New Delhi: Aviation regulator DGCA is reviewing the replies by airlines on the safety lapses pointed out by it in a financial audit and would be meeting top officials of the air carriers shortly, sources said on Thursday.
Weeks after several safety lapses were pointed out by the Directorate General of Civil Aviation (DGCA) after a financial surveillance, the Indian carriers claimed they were complying with all safety regulations for their flight operations.
The DGCA would hold a meeting "shortly" to tell airline representatives whether their plans to comply with all instructions and rules, as pointed out by the regulator following the audit, were practicable and feasible, the sources said.
The audit found a long list of discrepancies and violations by the cash-strapped airlines due to widespread sickness in the sector which was seriously impacting safety of flight operations.
Taking serious note of non-compliance or flouting of safety rules by the carriers, it recommended action against the airlines under the Aircraft Rules and Civil Aviation Requirements (CARs).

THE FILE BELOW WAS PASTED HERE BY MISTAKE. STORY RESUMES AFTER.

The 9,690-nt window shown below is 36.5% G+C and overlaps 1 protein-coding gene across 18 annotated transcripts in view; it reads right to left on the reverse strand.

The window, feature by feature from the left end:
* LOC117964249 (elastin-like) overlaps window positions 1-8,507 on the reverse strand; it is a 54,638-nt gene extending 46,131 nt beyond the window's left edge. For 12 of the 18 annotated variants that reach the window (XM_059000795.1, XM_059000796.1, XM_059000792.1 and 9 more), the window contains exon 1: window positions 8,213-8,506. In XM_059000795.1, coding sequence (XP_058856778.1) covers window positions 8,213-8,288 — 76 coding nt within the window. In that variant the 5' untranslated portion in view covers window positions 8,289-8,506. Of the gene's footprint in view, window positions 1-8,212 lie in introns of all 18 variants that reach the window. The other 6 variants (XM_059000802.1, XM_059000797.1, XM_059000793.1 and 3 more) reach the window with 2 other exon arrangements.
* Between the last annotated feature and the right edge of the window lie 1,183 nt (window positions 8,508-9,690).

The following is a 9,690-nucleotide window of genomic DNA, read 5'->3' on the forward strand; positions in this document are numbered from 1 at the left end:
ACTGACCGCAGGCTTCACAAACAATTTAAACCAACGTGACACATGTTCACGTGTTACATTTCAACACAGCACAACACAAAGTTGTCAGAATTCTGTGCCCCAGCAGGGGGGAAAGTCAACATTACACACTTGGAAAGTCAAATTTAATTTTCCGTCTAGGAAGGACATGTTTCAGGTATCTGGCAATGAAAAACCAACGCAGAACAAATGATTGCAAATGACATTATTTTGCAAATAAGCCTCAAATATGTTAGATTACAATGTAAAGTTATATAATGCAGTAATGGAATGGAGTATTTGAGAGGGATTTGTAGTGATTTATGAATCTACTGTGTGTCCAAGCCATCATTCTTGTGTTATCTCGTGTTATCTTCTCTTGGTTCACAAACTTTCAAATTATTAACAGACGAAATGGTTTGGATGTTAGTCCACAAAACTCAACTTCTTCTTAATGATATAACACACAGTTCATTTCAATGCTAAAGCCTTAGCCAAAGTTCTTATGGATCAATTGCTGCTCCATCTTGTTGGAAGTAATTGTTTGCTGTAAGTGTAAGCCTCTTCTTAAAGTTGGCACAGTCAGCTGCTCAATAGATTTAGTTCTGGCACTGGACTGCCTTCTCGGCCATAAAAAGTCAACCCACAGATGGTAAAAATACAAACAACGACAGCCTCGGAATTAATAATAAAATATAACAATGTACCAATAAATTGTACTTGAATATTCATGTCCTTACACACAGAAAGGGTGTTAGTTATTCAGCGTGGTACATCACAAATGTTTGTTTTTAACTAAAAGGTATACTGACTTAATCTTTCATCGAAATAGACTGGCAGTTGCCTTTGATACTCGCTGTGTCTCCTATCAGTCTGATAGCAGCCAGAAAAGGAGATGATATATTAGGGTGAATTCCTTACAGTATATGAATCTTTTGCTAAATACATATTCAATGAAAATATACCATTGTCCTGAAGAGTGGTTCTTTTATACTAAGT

After the meeting with all the airlines, the DGCA would carry out a safety review under the Safety Evaluation Assessment Tool (SEAT) which has over 150 parameters, the sources said.
Now on, the regulator would constantly monitor the airlines to keep a track on whether they continue to maintain high standards and practices to ensure fool-proof safety of flight operations, they said.
Warning the airlines not to take "short-cuts" on safety issues, DGCA chief E K Bharat Bhushan recently threatened them of stringent action if they did not come out with a "specific and realistic" time-table to meet all safety requirements.
To maintain safety, the DGCA is empowered to curtail their flight schedules or ask them to fly fewer aircraft which they can properly maintain, and, as a final step, cancel their flying permit.
DGCA has also held a meeting with the safety chiefs of almost all non-scheduled operators who fly aircharters and asked them to abide by all safety norms, the sources said.
The audit had suggested withdrawal of Kingfisher's flying permit and slashing of operations of AI Express, even as it criticised other carriers like IndiGo, SpiceJet, Jet Airways, GoAir, Alliance Air and JetLite on issues like non-reporting of incidents, lack of pilots, proper and regular training, absence of qualified safety officials and non-compliance of safety audits.
First Published: Thursday, January 12, 2012, 21:30